With a one-paragraph set-up, there's plenty of room to make us care what happens. We aren't gonna read the book just to find out what Marielle wishes for.

When you're telling us what happens, include whatever makes this more appropriate for the young adult crowd than middle grade kids.


AlaskaRavenclaw said...

What he said.

You spend a lot of font telling us that when Grandpa dies, Marielle will get three wishes. A sentence could cover that. Or you could leave it out.

Then the djinn shows up, and he's a hottie with a curse. And that's all she wrote.

What's the plot? What happens? Who must do what in order to save or prevent what?

Still, I hope to find an agent who can help me improve it further.

Leave that out. An agent doesn't get paid unless a manuscript sells. So her enthusiasm for seeing a manuscript that even the writer thinks needs work is likely to be minimal.

Whirlochre said...

We don't need the documentary footage right at the start: the word 'genie' speaks for itself whenever it appears on the page.

Take EE's set-up and flesh it out, taking care to lose the apologist remarks of your sign-off paragraph.

I can see where you're going with the chatty style of this query but for me the questions quickly became annoying. Either tone them down or ramp them up.

Plus — you need to tell us what happens when she finally has the genie.

Anonymous said...

What they said. Based on the errors in the query, one wonders if the manuscript is ready for an audience. Maybe a writer's group would be helpful. Your plot either needs more development or a better description.

Anonymous said...

Is his curse that he has to be a jinn until he finds true love?

flibgibbet said...

As is, the set-up reads unoriginal to me---like a re-run of the Twilight Zone. In order to make it stand out, the story's going to need a great twist and it's going to have to appear in the query.

I'd also reconsider the language if this is meant to appeal to a modern YA audience. "Life hadn't been kind", "lost her innocence", etc., reads old school.

And for sure, leave out most of second to last para, nix the fourth, and use a spell checker.

vkw said...

I think #4 would make a fun romantic comedy.

I am quite certain that this would be something that would work in a movie and can't you see Jennifer Anistan in the lead role?

Dear Author,

Let's start with the first assumption that I, your reader, is fascinated by Jeannie or Ginnis or whatever magical, mystical creatures get stuck in bottles and promise some sort of reward for uncorking the bottle. The only thing that fascinates me about this is how a clever writer could turn that in a methaphor for drug and alcohol abuse.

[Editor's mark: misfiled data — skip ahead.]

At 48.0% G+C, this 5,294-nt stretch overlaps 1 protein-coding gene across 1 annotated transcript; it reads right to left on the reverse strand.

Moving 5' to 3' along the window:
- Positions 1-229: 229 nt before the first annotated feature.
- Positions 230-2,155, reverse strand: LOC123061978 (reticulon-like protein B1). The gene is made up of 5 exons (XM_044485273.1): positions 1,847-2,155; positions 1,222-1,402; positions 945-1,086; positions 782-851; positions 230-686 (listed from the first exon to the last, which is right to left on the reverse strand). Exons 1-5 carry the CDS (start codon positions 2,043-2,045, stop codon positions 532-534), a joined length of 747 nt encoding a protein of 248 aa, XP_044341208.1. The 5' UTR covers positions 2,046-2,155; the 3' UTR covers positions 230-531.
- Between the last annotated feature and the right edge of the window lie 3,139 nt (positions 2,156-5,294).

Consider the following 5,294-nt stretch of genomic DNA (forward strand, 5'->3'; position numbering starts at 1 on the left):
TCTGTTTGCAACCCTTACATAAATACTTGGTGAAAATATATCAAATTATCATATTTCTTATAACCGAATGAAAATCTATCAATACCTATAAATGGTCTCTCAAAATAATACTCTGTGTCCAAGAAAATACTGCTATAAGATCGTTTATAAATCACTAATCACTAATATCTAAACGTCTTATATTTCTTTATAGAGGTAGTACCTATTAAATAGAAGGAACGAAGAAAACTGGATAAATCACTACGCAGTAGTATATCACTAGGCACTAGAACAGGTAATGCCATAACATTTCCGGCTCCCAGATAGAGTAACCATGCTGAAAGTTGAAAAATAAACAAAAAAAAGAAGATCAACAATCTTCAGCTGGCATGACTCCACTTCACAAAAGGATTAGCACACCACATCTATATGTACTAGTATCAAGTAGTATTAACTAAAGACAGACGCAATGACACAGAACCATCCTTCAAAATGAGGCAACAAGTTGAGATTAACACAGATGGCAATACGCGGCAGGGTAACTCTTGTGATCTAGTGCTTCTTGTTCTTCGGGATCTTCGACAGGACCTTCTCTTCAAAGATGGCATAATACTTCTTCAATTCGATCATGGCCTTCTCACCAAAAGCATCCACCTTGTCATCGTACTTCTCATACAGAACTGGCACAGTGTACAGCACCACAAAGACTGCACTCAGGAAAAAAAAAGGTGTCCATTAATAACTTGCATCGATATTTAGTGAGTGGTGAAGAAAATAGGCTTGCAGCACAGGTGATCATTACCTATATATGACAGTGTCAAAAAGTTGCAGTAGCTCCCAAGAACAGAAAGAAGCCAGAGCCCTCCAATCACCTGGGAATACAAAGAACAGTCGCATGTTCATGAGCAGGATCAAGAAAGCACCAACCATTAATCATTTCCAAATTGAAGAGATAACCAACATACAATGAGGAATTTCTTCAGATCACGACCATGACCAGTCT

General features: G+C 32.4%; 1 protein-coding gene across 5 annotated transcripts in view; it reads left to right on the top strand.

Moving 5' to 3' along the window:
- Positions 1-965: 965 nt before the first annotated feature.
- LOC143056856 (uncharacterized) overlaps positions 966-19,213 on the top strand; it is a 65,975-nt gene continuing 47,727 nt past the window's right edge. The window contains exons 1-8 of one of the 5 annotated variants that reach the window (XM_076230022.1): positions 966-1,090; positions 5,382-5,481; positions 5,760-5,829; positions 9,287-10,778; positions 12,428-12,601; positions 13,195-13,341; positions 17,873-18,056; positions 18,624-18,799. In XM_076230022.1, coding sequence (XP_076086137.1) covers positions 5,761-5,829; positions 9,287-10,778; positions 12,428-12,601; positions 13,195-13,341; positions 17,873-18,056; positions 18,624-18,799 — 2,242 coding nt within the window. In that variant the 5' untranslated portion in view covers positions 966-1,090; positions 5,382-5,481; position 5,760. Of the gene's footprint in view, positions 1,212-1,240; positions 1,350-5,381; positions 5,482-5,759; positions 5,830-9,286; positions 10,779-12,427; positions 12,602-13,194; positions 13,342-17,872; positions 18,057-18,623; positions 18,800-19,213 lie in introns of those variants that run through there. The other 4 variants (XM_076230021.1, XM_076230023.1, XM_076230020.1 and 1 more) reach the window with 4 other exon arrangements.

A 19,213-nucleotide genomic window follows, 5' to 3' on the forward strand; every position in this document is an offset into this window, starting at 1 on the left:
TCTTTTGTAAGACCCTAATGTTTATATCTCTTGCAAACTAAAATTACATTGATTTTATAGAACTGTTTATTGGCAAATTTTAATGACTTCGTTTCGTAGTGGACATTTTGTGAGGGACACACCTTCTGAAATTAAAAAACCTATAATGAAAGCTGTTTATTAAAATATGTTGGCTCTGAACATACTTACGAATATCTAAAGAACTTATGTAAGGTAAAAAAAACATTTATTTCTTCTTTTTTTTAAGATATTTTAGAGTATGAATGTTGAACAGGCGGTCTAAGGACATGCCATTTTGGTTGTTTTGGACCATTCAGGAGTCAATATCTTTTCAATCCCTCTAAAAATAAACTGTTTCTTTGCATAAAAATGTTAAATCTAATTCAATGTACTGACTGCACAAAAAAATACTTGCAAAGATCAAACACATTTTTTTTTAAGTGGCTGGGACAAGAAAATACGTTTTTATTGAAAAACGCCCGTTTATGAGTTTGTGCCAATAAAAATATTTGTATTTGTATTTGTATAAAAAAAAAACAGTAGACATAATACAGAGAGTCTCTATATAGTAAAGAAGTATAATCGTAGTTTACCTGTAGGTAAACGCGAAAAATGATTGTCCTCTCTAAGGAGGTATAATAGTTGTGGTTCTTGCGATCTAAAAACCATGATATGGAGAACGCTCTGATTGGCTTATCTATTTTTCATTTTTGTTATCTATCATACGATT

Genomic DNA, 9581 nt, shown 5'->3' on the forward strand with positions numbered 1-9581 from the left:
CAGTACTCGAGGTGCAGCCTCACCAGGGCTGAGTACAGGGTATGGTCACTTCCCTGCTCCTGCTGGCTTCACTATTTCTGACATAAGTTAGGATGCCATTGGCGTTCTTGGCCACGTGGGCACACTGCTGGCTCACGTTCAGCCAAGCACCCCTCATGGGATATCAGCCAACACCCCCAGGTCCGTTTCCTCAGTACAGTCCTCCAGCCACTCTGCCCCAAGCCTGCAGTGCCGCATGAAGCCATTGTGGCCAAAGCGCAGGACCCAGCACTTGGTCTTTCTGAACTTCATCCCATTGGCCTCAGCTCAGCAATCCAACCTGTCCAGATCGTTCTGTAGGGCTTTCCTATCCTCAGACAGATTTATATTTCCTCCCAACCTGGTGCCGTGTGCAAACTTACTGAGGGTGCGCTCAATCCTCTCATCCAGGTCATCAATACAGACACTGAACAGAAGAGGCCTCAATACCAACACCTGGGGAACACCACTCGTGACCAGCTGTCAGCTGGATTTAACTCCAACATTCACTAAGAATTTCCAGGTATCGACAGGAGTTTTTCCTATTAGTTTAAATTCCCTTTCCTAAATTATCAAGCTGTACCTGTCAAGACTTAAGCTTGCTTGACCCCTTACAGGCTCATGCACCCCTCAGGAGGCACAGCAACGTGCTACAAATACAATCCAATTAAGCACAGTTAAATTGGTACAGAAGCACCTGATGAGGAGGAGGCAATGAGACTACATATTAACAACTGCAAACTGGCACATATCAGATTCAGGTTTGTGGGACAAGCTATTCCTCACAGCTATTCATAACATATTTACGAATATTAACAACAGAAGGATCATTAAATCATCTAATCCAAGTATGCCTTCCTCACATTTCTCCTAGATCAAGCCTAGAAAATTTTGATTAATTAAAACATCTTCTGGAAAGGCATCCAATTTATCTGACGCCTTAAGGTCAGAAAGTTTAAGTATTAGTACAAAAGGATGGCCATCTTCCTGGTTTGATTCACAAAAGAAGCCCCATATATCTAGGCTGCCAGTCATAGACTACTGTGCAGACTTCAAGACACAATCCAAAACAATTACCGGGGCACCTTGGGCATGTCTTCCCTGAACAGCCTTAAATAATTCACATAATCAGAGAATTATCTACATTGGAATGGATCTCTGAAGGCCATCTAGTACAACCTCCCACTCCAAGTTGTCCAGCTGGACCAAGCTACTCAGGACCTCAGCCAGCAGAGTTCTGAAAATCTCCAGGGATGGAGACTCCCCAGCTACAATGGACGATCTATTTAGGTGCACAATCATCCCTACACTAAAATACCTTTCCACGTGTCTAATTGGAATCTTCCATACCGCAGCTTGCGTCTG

Now that I am offended, I move to the 2nd paragraph where I read the author repeating her point several different ways. I am now deeply offended that the author thinks that I am so dumb - he/she has to spell it out several ways for me. (Furthermore, because he/she writes like I talk, I now think she is making fun of me. I have a little paranoia going on today.)

But what we get is skeptical typical teenager gets three wishes and a jinni and a curse when grandpa dies.

Here's your query -

Grandpa morbidly told Marielle repeatedly that she would get three wishes and jinni when he dies. Marielle is more than a bit skeptical, she's thinks pops is looney tunes. Who wouldn't? But when it happens, she wishes he would have mentioned the curse as well.

Now what happens?

sarah hawthorne said...

The chatty style and cute-jinn-in-a-bottle story seem rather at odds with the asides about date rape and being orphaned and losing her last relative. Be careful about tone - is this a dark, serious book or a breezy beach read?

Ink and Pixel Club said...

One thing that strikes me that hasn't been mentioned yet is how unsympathetic the last sentence of paragraph four sounds toward the main character. From the way you've described her life, Marielle has every right to be jaded at the very least. As Evil Editor said, most people in the real world do not believe in genies, even if they haven't been orphaned and date raped. Your opening paragraph suggests that Marielle is someone who has not interest in getting three wishes from a genie, but I don't see that in the rest of the query. What I see is someone who has a very reasonable skepticism about her grandfather's stories and a hope that her grandfather will stay alive. But once he does die and Marielle can't stop it from happening, I can't see why she wouldn't want three wishes to make her miserable life a little better. That last sentence in the fourth paragraph makes it sound like you think Marielle's attitude is a character failing and the jinn is just what she deserves and needs to turn that frown upside-down and stop being such a Little Miss Jaded.

I'd suggest you pick a term and capitalization - be it "jinn," "Jinn," "genie," or "djinn" - and stick with it.

Anonymous said...

"...Alladin to I Love Jeanie (comma) children and adults find the idea of ‘making a wish’ terribly appealing. The heroin...

---So within your first 3 sentences you've got more than 3 mistakes. It's extremely doubtful any agent is going to go much farther in reading this.

What I found most alarming though was there's a massive POV shift in this query.

When Marielle Iris was five, she thought her grandfather was the most awesome storyteller ever. [Marielle POV]

At seventeen, she thinks he’s full of bull.
[Marielle POV]

But what does he expect?
[Grandpa POV]

What with the loss of her parents and the awful way in which she lost her innocence (her ex slipped her a roofie at a party), life hasn’t been exactly kind to her. If she doesn’t believe that her inheritance is a Jinn in a bottle, can Grandpa really blame her?
[Grandpa POV]

I guess the case could be made that all technically could be her POV....but it wouldn't make sense...if she think he's full of bull, she'd just think that not think "well because x, y, z happened to me, I think he's full of bull".

BuffySquirrel said...

Don't assume your reader loves djinn. It's your job to make them love your djinn.